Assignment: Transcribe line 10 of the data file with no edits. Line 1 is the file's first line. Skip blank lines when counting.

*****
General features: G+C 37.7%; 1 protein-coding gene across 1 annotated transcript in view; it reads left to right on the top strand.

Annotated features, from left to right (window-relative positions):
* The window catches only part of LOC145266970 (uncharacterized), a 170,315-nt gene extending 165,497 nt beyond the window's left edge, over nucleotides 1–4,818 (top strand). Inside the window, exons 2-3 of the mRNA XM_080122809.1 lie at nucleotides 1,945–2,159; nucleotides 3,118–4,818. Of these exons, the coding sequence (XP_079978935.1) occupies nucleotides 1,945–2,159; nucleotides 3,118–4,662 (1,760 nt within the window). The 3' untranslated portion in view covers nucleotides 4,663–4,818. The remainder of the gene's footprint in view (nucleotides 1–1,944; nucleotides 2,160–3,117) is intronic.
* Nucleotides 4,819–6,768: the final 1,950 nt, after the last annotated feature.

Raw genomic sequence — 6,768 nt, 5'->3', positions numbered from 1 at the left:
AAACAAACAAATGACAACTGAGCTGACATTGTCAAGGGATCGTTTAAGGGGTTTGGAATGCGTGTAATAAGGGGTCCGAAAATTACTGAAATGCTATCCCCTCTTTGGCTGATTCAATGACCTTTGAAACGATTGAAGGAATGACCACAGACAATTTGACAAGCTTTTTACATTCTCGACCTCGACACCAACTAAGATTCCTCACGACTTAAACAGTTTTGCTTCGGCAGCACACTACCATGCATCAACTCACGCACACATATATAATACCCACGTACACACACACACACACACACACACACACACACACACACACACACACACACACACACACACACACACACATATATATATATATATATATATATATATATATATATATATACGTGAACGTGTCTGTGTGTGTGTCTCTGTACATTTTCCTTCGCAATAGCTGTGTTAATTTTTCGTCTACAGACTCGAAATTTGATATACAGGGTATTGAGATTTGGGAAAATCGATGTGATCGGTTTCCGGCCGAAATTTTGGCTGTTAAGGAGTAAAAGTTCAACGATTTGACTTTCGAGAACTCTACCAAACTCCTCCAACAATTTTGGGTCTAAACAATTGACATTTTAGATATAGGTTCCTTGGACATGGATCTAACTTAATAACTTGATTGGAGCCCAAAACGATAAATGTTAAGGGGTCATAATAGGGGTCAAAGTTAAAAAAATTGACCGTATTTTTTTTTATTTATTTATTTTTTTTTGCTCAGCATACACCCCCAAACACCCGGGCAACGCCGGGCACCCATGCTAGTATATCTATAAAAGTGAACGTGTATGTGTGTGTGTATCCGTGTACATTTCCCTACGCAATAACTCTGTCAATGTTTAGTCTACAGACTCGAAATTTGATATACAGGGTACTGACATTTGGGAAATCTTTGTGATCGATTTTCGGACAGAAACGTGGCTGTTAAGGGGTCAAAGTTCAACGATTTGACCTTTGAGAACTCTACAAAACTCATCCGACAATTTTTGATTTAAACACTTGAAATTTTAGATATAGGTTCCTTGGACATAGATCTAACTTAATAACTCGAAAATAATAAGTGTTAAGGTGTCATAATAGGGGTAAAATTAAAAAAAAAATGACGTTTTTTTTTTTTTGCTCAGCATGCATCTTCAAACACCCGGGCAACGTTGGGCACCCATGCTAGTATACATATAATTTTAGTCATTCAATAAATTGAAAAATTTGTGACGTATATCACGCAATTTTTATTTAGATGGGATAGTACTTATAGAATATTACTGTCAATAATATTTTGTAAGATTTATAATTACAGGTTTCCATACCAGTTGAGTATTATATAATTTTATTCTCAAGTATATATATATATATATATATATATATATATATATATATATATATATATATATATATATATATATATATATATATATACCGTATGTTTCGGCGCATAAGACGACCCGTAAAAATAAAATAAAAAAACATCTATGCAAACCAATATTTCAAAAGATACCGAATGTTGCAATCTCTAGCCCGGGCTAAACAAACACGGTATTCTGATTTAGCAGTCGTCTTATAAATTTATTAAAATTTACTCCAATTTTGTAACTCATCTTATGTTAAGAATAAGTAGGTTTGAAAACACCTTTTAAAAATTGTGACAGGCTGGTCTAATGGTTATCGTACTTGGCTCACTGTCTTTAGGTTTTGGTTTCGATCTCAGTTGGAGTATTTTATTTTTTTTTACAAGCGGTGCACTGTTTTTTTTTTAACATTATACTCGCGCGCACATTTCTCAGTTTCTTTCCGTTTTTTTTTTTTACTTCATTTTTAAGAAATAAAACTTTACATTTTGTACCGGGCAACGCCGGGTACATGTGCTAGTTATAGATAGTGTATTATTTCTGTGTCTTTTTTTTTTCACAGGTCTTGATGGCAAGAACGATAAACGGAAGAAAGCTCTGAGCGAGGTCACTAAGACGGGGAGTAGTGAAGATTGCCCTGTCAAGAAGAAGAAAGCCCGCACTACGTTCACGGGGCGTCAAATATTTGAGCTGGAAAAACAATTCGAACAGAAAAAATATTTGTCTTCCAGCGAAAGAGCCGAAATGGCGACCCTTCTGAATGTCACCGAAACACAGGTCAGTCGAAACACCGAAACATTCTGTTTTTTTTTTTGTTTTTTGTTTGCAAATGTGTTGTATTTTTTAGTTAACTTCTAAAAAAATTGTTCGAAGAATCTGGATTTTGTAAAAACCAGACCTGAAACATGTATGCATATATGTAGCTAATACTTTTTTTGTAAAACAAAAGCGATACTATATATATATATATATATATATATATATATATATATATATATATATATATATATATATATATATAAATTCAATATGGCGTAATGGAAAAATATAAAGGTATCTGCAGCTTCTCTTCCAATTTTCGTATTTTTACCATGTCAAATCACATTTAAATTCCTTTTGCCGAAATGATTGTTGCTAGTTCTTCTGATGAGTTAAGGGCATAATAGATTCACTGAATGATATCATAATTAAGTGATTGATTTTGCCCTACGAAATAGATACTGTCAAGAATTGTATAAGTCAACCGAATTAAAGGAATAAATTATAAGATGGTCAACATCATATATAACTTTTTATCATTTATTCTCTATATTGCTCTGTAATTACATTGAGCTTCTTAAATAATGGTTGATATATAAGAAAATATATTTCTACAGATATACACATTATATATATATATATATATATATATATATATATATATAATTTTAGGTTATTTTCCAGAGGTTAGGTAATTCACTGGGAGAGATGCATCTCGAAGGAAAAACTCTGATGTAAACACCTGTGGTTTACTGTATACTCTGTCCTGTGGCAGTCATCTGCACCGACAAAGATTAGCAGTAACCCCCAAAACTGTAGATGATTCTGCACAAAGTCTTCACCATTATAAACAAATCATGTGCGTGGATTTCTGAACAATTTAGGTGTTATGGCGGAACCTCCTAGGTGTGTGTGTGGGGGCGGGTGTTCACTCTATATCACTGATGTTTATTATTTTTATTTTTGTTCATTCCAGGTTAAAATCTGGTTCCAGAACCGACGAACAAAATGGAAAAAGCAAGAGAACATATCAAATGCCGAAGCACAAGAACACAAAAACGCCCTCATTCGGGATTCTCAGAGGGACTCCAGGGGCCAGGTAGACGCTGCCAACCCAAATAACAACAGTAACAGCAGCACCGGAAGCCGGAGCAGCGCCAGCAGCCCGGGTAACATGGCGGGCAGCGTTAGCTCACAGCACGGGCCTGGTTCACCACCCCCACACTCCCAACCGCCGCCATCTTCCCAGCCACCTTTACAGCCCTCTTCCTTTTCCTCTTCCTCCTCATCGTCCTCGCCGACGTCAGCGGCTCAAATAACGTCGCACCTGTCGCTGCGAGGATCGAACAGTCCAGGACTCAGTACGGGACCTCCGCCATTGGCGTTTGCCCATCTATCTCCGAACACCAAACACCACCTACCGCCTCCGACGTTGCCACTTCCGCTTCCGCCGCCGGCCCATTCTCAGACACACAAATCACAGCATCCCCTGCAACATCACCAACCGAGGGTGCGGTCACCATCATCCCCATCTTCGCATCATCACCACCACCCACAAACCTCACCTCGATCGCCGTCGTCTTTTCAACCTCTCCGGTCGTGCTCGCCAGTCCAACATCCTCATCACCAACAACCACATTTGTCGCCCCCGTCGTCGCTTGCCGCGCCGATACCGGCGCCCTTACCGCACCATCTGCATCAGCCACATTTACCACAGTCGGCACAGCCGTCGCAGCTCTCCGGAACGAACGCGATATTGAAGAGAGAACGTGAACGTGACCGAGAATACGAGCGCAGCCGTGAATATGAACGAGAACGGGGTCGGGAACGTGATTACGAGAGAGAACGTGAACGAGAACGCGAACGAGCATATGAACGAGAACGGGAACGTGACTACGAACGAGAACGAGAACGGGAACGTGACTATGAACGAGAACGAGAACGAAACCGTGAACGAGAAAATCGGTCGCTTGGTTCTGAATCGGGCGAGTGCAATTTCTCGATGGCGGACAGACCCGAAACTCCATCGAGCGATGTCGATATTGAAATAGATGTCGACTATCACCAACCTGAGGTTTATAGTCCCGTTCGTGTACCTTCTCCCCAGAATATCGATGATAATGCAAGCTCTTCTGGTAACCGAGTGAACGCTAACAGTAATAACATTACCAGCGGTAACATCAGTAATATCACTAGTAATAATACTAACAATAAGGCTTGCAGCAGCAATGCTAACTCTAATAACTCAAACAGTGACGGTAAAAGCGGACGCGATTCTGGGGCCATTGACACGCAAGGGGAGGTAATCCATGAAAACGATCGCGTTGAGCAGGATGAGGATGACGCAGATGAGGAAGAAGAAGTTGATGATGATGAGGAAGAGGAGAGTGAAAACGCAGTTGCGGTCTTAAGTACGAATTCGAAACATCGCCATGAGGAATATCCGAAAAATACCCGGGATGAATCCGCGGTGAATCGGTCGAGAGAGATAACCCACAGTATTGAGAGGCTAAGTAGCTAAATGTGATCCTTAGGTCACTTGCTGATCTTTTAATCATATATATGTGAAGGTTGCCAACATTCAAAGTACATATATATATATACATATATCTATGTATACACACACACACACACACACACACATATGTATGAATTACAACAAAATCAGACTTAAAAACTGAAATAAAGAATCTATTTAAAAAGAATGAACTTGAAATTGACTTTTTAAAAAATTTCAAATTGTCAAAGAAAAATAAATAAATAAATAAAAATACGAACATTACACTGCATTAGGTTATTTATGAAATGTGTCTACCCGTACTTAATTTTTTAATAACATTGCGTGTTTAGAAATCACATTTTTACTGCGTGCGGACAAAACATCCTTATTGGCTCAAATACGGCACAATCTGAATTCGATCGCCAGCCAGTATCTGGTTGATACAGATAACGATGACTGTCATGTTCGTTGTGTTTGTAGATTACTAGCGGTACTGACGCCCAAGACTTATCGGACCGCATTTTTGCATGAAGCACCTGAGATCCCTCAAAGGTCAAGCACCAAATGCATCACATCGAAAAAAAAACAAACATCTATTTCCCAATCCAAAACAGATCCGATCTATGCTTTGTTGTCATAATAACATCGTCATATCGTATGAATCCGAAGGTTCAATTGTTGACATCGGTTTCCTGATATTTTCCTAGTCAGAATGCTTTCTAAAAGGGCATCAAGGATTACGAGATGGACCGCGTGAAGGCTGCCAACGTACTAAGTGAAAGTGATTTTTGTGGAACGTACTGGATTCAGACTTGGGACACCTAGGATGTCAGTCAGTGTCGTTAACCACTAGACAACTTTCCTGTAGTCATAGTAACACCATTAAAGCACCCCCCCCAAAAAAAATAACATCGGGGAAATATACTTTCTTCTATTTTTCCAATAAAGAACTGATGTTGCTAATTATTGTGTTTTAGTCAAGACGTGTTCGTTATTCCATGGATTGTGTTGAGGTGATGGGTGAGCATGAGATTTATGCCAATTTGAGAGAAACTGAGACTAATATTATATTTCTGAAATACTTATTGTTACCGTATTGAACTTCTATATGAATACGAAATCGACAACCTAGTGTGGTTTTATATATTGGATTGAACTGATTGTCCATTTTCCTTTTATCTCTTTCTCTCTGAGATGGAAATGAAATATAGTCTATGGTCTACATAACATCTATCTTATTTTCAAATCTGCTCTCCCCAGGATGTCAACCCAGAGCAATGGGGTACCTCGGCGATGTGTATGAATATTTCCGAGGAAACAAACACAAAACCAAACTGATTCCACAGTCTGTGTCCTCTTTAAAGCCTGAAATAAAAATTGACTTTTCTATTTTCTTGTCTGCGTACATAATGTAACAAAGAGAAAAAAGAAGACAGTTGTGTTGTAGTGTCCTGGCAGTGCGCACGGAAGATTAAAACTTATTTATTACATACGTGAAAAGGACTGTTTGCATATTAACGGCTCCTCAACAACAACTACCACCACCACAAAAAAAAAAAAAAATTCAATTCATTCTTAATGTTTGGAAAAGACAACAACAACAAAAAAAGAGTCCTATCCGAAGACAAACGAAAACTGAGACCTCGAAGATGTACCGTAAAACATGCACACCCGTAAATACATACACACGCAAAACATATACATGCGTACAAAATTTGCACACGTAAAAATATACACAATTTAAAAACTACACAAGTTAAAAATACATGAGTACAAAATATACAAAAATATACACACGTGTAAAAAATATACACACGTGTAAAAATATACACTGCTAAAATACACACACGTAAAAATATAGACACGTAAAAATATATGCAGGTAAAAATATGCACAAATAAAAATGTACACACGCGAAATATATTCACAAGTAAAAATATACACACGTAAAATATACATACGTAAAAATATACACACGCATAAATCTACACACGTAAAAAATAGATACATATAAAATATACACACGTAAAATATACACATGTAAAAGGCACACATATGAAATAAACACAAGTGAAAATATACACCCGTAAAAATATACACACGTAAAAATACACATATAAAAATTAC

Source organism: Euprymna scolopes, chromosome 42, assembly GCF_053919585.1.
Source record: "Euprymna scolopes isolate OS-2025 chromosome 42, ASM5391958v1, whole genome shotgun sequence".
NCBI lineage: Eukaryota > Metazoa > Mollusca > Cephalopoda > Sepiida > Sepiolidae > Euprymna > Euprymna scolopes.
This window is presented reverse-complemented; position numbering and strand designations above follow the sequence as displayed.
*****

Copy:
This window is presented reverse-complemented; position numbering and strand designations above follow the sequence as displayed.